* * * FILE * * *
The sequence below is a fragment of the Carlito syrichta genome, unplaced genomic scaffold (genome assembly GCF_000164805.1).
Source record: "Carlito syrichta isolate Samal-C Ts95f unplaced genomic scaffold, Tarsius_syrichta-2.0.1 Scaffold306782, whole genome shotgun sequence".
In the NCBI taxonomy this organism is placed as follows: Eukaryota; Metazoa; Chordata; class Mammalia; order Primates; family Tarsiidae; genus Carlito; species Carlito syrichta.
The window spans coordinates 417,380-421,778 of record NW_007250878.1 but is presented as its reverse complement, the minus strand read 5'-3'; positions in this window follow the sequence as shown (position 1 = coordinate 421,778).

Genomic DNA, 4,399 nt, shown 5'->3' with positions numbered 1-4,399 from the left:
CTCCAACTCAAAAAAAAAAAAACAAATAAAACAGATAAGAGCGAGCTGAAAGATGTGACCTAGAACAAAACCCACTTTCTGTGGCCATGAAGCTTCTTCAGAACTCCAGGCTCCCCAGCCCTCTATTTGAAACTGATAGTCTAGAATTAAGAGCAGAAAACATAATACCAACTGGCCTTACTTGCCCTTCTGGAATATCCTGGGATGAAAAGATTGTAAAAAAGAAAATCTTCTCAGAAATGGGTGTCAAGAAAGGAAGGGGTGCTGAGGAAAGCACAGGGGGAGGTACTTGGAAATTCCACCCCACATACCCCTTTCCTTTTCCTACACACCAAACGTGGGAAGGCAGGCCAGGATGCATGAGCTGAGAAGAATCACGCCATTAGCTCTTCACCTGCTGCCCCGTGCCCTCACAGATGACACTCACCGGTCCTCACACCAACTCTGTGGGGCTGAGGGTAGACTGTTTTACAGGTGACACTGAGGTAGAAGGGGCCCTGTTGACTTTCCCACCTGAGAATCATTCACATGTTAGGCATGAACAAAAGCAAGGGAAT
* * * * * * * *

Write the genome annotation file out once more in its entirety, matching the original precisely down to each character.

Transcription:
The sequence below is a fragment of the Carlito syrichta genome, unplaced genomic scaffold (genome assembly GCF_000164805.1).
Source record: "Carlito syrichta isolate Samal-C Ts95f unplaced genomic scaffold, Tarsius_syrichta-2.0.1 Scaffold306782, whole genome shotgun sequence".
In the NCBI taxonomy this organism is placed as follows: Eukaryota; Metazoa; Chordata; class Mammalia; order Primates; family Tarsiidae; genus Carlito; species Carlito syrichta.
The window spans coordinates 417,380-421,778 of record NW_007250878.1 but is presented as its reverse complement, the minus strand read 5'-3'; positions in this window follow the sequence as shown (position 1 = coordinate 421,778).

Genomic DNA, 4,399 nt, shown 5'->3' with positions numbered 1-4,399 from the left:
CTCCAACTCAAAAAAAAAAAAACAAATAAAACAGATAAGAGCGAGCTGAAAGATGTGACCTAGAACAAAACCCACTTTCTGTGGCCATGAAGCTTCTTCAGAACTCCAGGCTCCCCAGCCCTCTATTTGAAACTGATAGTCTAGAATTAAGAGCAGAAAACATAATACCAACTGGCCTTACTTGCCCTTCTGGAATATCCTGGGATGAAAAGATTGTAAAAAAGAAAATCTTCTCAGAAATGGGTGTCAAGAAAGGAAGGGGTGCTGAGGAAAGCACAGGGGGAGGTACTTGGAAATTCCACCCCACATACCCCTTTCCTTTTCCTACACACCAAACGTGGGAAGGCAGGCCAGGATGCATGAGCTGAGAAGAATCACGCCATTAGCTCTTCACCTGCTGCCCCGTGCCCTCACAGATGACACTCACCGGTCCTCACACCAACTCTGTGGGGCTGAGGGTAGACTGTTTTACAGGTGACACTGAGGTAGAAGGGGCCCTGTTGACTTTCCCACCTGAGAATCATTCACATGTTAGGCATGAACAAAAGCAAGGGAAT